There are several possible explanations for the apparent contradiction between the null associations we observed between FGF23 and CHD and the positive associations reported in Heart and Soul. First, unlike our study participants, individuals in Heart and Soul had CHD at baseline. Thus, it is possible that FGF23 is associated with severity of existing CHD but not development of CHD. Second, the majority of CVD events in Heart and Soul were heart failure and stroke or transient ischemic attack. Notably, FGF23 levels were not associated with risk of MI in Heart and Soul. Third, it is possible that the relatively long time of follow-up in our study (10 years) attenuated the magnitude of risk associated with a single plasma measurement of FGF23. The median follow-up in Heart and Soul was 6 years. However, restriction of our analyses to 6 years of follow-up did not change our results and we demonstrated low within-person variation in FGF23 levels over time.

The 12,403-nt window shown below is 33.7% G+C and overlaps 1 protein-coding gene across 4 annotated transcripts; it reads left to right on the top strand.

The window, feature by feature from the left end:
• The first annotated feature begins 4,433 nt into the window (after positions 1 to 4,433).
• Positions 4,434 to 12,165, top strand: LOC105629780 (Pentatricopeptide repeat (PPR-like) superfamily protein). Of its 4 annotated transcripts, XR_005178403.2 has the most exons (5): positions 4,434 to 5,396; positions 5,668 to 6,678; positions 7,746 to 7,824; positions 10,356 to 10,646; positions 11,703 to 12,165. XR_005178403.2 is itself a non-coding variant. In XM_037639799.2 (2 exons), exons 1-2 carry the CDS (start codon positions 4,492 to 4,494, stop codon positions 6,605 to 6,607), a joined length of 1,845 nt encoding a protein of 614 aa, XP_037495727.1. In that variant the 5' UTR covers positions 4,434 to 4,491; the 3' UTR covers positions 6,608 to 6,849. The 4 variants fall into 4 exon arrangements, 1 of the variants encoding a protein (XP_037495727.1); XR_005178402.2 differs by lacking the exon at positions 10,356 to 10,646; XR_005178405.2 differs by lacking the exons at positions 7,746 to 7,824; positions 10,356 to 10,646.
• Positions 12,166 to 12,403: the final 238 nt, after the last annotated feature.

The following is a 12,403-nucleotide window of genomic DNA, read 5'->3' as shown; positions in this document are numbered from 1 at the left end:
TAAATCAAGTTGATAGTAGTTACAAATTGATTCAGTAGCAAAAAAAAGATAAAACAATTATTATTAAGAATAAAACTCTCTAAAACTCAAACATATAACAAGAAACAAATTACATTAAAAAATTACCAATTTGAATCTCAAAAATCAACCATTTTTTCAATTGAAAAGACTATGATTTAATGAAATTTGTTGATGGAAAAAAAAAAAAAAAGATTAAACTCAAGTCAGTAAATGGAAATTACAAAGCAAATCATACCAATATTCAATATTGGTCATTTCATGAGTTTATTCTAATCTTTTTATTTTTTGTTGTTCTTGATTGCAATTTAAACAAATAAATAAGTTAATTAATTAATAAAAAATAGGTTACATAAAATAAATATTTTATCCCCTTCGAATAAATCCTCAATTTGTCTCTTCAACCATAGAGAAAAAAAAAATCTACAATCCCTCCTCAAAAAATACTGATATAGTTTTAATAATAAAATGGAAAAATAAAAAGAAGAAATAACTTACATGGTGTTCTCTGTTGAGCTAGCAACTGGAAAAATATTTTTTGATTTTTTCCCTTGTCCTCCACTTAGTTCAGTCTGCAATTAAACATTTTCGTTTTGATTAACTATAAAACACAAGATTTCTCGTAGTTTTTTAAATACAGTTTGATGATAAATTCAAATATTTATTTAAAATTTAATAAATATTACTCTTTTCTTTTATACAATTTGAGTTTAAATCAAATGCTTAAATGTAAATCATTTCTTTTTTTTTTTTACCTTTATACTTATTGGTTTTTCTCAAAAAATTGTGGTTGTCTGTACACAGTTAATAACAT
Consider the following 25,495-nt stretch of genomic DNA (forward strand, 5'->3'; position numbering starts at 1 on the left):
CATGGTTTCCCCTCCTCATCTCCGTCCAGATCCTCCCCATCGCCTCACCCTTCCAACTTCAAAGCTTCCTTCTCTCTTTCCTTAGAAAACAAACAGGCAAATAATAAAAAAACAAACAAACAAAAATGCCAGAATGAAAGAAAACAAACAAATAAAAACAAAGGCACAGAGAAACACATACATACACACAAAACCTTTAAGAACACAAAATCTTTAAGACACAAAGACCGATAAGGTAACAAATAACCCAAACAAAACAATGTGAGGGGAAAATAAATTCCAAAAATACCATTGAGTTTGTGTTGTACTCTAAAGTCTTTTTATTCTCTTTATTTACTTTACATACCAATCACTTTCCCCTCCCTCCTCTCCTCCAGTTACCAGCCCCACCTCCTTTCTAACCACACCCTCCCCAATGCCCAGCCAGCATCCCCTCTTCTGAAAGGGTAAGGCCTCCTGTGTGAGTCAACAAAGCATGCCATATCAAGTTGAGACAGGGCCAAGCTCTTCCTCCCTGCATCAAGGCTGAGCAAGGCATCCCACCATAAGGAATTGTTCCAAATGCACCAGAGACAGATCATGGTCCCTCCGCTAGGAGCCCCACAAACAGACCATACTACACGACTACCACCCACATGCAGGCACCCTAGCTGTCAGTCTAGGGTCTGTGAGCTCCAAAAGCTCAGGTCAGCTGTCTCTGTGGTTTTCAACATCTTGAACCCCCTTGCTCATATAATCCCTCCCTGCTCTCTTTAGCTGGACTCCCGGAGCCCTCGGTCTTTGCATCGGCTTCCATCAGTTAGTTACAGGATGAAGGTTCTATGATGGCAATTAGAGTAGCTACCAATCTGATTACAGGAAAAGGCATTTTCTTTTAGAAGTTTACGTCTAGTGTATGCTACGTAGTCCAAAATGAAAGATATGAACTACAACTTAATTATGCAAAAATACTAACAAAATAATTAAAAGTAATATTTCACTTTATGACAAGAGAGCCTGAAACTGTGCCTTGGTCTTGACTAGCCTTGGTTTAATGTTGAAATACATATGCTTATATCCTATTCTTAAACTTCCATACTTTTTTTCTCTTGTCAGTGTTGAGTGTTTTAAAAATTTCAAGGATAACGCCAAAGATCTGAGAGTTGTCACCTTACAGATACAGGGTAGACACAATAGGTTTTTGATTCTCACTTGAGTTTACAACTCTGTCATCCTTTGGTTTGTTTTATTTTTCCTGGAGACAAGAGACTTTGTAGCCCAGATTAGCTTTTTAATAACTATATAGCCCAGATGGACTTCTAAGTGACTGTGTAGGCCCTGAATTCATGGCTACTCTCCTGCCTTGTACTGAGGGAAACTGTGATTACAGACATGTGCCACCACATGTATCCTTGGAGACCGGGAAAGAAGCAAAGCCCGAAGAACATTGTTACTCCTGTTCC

Historically, interest in the potential effect of PTH on CHD risk was generated by the results of studies reporting increased rates of all cause and cardiovascular mortality in individuals with primary hyperparathyroidism.21, 22 Similarly, the higher PTH levels in individuals with chronic kidney disease led to speculation that PTH was a “uremic toxin” partly responsible for the high rates of CVD death in individuals with impaired kidney function.2, 3

To our knowledge, only one prospective study to date has reported an association between plasma PTH (independent of simultaneously measured plasma 25[OH]D) and CVD in a population of individuals with predominantly normal kidney function.5 In 958 male participants of the Uppsala Longitudinal Study of Adult Men (ULSAM) followed for a median of 9.7 years, each standard deviation increase in PTH was independently associated with a 38% greater risk for cardiovascular mortality.5